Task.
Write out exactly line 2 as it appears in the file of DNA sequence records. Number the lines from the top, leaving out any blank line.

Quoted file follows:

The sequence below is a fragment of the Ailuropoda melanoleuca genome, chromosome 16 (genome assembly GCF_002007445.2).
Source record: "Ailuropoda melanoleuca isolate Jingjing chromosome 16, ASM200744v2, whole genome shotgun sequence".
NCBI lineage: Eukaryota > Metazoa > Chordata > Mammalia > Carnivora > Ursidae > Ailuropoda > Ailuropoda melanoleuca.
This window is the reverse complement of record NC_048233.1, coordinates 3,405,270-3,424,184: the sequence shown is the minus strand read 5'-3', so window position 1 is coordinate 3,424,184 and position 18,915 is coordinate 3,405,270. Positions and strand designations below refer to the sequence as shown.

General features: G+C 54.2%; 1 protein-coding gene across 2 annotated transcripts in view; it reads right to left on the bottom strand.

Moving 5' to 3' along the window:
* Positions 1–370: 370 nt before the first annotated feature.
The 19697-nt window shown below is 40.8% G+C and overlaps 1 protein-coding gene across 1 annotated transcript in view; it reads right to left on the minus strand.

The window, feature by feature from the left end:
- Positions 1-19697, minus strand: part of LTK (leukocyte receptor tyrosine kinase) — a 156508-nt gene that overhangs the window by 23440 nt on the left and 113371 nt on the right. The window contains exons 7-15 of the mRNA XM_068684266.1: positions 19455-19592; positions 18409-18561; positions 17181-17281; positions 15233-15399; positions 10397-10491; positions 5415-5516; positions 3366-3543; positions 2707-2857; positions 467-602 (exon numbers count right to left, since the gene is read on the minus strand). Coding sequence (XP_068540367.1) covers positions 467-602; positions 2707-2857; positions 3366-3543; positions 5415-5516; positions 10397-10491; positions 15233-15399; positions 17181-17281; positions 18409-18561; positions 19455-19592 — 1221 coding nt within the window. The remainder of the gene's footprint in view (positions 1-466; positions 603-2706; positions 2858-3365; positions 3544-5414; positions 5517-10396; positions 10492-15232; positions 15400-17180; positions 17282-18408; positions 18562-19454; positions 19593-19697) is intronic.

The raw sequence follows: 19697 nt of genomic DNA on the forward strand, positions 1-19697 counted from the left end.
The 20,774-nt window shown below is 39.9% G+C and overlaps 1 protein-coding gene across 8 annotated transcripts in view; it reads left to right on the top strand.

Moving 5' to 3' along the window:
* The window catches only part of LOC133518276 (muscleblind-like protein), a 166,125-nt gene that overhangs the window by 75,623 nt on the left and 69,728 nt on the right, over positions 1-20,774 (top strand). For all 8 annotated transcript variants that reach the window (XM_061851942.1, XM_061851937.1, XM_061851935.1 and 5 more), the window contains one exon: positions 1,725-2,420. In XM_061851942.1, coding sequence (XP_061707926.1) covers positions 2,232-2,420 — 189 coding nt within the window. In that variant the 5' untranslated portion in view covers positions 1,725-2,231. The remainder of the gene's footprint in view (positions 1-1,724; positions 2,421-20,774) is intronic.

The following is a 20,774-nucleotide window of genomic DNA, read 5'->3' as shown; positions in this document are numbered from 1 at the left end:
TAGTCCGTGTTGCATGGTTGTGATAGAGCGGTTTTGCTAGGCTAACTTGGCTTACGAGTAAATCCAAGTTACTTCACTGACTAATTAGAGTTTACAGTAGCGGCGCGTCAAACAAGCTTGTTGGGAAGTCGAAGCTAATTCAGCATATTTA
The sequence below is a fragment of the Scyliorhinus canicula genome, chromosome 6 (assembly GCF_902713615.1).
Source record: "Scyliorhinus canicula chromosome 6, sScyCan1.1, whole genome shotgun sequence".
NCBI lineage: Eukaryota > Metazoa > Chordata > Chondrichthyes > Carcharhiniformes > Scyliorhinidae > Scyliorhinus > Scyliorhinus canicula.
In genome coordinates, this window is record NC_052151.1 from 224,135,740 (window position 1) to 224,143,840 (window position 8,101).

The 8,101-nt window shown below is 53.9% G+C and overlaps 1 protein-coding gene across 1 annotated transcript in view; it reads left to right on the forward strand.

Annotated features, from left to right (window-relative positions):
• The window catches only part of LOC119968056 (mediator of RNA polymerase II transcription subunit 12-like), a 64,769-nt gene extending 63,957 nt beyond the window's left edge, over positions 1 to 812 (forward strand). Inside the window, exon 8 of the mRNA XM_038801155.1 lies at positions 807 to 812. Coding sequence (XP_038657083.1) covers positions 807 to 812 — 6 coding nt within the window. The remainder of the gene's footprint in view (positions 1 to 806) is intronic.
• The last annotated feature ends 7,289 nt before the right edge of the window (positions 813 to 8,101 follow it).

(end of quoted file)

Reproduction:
Source record: "Ailuropoda melanoleuca isolate Jingjing chromosome 16, ASM200744v2, whole genome shotgun sequence".